Content on this page requires a newer version of Adobe Flash Player.

Get Adobe Flash player

James Sweeney

Here's what James Sweeney has to say about his experience with the V-Cap CuTF series installed into his eF806s linestage:

"Hi Chris. I recently I purchased a pair of .22 uF 300V CuTF's from you. Initially, I clipped them in as power supply bypasses in an eF806s (tube)-based linestage, and later clipped them in parallel with the coupling caps of the linestage's output (each channel had a .68 uF 200V k40y-9 PIO in parallel with a .22uF 300V current generation TFTF V-Cap [This has changed several times since]. So, kluges all around, nothing in its final or proper configuration. But still, they were amazing. The impressions that follow are true for both positions, but much more so for the coupling cap configuration:

1) The first impression one has is that the music becomes incredibly day-lit, in a warm and natural way. Where other caps might sound closed-in and claustrophobic, or dark, or spot-lit and aggressive, or moon-lit and spectral, the CuTF allows through a much greater range of tonal colors, in proper balance with each other, in such a way that one can follow the timbral shifts of an instrument, or group of instruments, as they're playing, in a natural and relaxed way. One isn't having to supply, mentally, the colors one knows must be there. Violins have an easy balance of string and body tone, the leftmost keys of a piano have a natural (and impressive) weight and harmonic structure, the rightmost, a proper brilliance without hardness. Female voice has the proper balance between head and chest tones. I have an old EMI Victoria De los Angeles "The Very Best Of" which I'd never really liked, no matter how my system improved. Her voice always sounded cold and somehow meager. With the new caps, she sounds more nuanced, more palpable, more natural, more beautiful--and ultimately, more moving.

2) Second, one notices a great rhythmic sureness, again without unnatural insistence. One can easily follow the connected subtleties of tempo as musicians adjust to each other, or as an individual musician adjusts to the sound he hears reflected by the acoustic environment in which he's playing, and by the emotional environment he is creating in memory. Along with this rhythmic sureness comes a greatly enhanced sense of natural musical energy, without the hardness and glare which often accompany audio presentations considered "dynamic". I think a great deal of this is because:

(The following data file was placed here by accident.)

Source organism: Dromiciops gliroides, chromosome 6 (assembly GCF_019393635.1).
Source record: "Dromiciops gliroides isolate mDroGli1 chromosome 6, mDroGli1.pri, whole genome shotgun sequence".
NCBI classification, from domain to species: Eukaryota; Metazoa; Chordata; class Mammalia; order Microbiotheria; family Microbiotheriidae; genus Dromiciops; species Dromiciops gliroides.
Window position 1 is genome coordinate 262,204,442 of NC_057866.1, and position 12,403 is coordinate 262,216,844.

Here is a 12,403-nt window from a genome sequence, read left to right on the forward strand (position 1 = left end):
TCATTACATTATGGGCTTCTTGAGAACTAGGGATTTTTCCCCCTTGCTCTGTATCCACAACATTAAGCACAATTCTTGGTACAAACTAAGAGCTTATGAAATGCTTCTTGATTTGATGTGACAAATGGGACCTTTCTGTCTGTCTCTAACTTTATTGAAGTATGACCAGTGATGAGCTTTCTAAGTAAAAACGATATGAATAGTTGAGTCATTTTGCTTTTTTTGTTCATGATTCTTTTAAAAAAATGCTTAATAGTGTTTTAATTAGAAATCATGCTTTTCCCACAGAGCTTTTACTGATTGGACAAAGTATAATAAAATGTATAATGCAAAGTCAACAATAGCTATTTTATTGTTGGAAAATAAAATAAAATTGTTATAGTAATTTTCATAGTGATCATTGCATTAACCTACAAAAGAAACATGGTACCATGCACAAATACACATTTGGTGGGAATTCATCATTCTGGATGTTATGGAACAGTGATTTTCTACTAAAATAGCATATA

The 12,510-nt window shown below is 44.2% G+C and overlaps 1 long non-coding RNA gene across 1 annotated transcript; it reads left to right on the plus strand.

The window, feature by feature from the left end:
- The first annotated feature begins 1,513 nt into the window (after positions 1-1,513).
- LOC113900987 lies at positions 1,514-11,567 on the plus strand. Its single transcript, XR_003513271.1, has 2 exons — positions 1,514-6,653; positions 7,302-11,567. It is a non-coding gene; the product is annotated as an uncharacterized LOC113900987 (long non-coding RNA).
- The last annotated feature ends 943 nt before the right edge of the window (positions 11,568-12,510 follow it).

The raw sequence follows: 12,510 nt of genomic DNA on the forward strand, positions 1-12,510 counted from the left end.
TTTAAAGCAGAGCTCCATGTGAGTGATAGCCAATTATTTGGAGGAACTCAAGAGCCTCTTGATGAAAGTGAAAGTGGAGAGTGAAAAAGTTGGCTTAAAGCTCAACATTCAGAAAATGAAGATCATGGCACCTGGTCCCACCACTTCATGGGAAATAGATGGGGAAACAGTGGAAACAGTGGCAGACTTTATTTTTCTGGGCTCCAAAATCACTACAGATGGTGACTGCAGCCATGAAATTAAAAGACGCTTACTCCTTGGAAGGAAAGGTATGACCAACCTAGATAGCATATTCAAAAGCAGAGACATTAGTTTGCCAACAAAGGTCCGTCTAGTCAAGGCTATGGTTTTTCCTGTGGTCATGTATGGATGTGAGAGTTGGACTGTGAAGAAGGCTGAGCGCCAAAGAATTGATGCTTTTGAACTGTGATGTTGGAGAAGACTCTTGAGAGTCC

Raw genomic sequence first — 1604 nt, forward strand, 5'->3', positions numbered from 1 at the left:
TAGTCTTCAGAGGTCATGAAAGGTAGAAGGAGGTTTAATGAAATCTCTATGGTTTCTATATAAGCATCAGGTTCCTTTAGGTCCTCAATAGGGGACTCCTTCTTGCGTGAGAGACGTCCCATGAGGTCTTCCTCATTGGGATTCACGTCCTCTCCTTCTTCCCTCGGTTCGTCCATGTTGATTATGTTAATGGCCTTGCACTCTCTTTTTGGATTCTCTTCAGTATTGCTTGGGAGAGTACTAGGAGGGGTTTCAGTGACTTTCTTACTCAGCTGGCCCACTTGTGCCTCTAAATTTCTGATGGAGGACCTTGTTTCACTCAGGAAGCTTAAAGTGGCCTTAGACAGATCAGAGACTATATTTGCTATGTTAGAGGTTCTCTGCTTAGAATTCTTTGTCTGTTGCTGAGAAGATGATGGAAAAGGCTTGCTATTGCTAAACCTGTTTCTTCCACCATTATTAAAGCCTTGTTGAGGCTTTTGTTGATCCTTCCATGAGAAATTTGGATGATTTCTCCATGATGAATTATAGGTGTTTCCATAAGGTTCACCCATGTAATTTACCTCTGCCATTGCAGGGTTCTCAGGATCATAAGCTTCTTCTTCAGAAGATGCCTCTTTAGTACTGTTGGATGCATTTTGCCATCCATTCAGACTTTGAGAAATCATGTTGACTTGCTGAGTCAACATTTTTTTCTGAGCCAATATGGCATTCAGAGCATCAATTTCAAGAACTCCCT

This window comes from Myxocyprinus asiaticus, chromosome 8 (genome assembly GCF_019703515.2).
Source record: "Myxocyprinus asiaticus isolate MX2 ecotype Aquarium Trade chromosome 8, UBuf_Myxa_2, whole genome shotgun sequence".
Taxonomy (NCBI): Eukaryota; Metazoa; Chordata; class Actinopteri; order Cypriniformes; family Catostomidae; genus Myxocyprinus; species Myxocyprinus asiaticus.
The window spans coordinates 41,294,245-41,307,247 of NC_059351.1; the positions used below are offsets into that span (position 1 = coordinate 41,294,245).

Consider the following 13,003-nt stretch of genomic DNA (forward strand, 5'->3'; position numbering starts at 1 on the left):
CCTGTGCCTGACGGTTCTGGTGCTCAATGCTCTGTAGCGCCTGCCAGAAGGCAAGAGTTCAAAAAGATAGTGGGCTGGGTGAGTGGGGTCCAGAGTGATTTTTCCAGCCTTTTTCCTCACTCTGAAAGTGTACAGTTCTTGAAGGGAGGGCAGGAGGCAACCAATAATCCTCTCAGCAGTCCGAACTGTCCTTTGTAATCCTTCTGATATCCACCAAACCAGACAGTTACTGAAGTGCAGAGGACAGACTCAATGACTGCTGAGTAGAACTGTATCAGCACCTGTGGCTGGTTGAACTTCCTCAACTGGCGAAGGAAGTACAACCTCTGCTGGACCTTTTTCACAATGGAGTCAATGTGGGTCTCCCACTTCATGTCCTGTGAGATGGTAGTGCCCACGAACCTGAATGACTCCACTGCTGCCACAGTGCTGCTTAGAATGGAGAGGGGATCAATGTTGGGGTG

3) The CuTF's do a revolutionary job of conveying low level low frequency information. As a result, aspects of attack and decay, venue geometry and instrument placement, depth of field, vertical scale, relative position, foreground and background, all present themselves more naturally and completely. In particular, the harmonic envelopes of instruments playing together coexist and inter-penetrate with less interference or muddling than I've ever heard before. So multiple voices, piano with violin, the different elements of an orchestra, can to a much greater extent be heard simultaneously and separately. Music has its proper porosity. The fog that curls around the smallest bits has receded one level, or more, down the pyramid. Some of this was hoped for, from the shift from tinfoil to copper, but I was less prepared for:

4) the improvement in high frequency content relative to the TFTF-- which itself did a much, much better job than any other cap I'd ever heard in this area. There's a sense both of greater information and greater sweetness-- a poor word, because it can suggest sugariness-- greater delicacy and completeness. Listen to a recorded slide guitar, or a mandolin, and one is reminded what a pleasure they must be for the musician who can play them well. If the TFTF, at least before being fully broken in, had some of that Fluoropolymer "cleaner than life" quality, the CuTf has it much less or not at all. (Again, not fully broken in). Along with this goes:

5) Great delicacy and fineness of texture. I used to think I preferred the recorded music of smaller ensembles (Mozart's sonatas for violin and piano, Szeryng/Haebler) because the music came through with greater clarity, but now I can better appreciate large orchestras, because their greater weight and scope now compete much less with the textures of the individual instruments. As a result, much more of the emotional content of the music makes its way through. I think large swathes of the history of audio-- giant woofers, ultra high powered amplifiers which can only be moved with a forklift, room-swallowing cabling-- have been failed attempts to retrieve this emotional content we always knew had to be there. In the past it seemed one always had to choose between an honest, but austere, somewhat impoverished, presentation, or one that was bloated and thick, overwarm, singers with 10 foot diameter heads, etc. If the CuTF's cost roughly 1.5 as much as the TFTF's, I think they're worth 3 times as much. And if they seem expensive as capacitors, they're cheap as system transformers. I just got back from an audio show in the Bay Area, and am persuaded one could have better sound, more emotionally satisfying and informationally rich, from a modest system done right, using these caps.

Downsides: In my limited experience, if, as a power supply bypass, one CuTF sounds good, two will sound still better. And, if you have some degree of red-green color blindness, the paler coloring of the new foamed-Fluoropolymer insulated leads will make it more difficult to distinguish one from the other. :>). Thanks-- will definitely be buying more when I can."

James Sweeney
Berkeley CA


READ MORE REVIEWS of the V-Cap Capacitors